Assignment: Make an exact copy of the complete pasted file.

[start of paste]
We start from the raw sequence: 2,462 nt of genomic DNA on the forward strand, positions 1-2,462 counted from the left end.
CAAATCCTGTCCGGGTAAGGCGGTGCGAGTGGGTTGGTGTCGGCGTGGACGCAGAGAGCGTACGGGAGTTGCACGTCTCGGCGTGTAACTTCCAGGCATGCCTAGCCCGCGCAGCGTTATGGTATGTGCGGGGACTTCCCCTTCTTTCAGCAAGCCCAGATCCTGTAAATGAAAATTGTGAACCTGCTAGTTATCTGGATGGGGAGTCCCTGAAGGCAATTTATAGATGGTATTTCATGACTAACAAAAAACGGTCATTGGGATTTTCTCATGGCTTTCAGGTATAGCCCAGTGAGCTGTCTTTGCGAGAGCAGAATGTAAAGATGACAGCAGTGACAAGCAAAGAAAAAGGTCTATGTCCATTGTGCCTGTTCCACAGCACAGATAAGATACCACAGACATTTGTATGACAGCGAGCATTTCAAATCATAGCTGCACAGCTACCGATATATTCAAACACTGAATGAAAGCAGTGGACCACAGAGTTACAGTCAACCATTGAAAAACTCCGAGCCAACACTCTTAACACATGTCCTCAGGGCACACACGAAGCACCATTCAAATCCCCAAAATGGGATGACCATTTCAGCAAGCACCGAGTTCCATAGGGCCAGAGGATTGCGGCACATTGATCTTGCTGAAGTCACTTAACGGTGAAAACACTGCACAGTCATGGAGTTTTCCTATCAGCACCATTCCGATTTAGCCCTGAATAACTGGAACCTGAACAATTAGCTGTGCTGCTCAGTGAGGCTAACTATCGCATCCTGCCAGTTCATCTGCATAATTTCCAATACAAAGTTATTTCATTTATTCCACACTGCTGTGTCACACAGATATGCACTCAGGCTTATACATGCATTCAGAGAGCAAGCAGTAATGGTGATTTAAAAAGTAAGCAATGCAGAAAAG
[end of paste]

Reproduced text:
We start from the raw sequence: 2,462 nt of genomic DNA on the forward strand, positions 1-2,462 counted from the left end.
CAAATCCTGTCCGGGTAAGGCGGTGCGAGTGGGTTGGTGTCGGCGTGGACGCAGAGAGCGTACGGGAGTTGCACGTCTCGGCGTGTAACTTCCAGGCATGCCTAGCCCGCGCAGCGTTATGGTATGTGCGGGGACTTCCCCTTCTTTCAGCAAGCCCAGATCCTGTAAATGAAAATTGTGAACCTGCTAGTTATCTGGATGGGGAGTCCCTGAAGGCAATTTATAGATGGTATTTCATGACTAACAAAAAACGGTCATTGGGATTTTCTCATGGCTTTCAGGTATAGCCCAGTGAGCTGTCTTTGCGAGAGCAGAATGTAAAGATGACAGCAGTGACAAGCAAAGAAAAAGGTCTATGTCCATTGTGCCTGTTCCACAGCACAGATAAGATACCACAGACATTTGTATGACAGCGAGCATTTCAAATCATAGCTGCACAGCTACCGATATATTCAAACACTGAATGAAAGCAGTGGACCACAGAGTTACAGTCAACCATTGAAAAACTCCGAGCCAACACTCTTAACACATGTCCTCAGGGCACACACGAAGCACCATTCAAATCCCCAAAATGGGATGACCATTTCAGCAAGCACCGAGTTCCATAGGGCCAGAGGATTGCGGCACATTGATCTTGCTGAAGTCACTTAACGGTGAAAACACTGCACAGTCATGGAGTTTTCCTATCAGCACCATTCCGATTTAGCCCTGAATAACTGGAACCTGAACAATTAGCTGTGCTGCTCAGTGAGGCTAACTATCGCATCCTGCCAGTTCATCTGCATAATTTCCAATACAAAGTTATTTCATTTATTCCACACTGCTGTGTCACACAGATATGCACTCAGGCTTATACATGCATTCAGAGAGCAAGCAGTAATGGTGATTTAAAAAGTAAGCAATGCAGAAAAG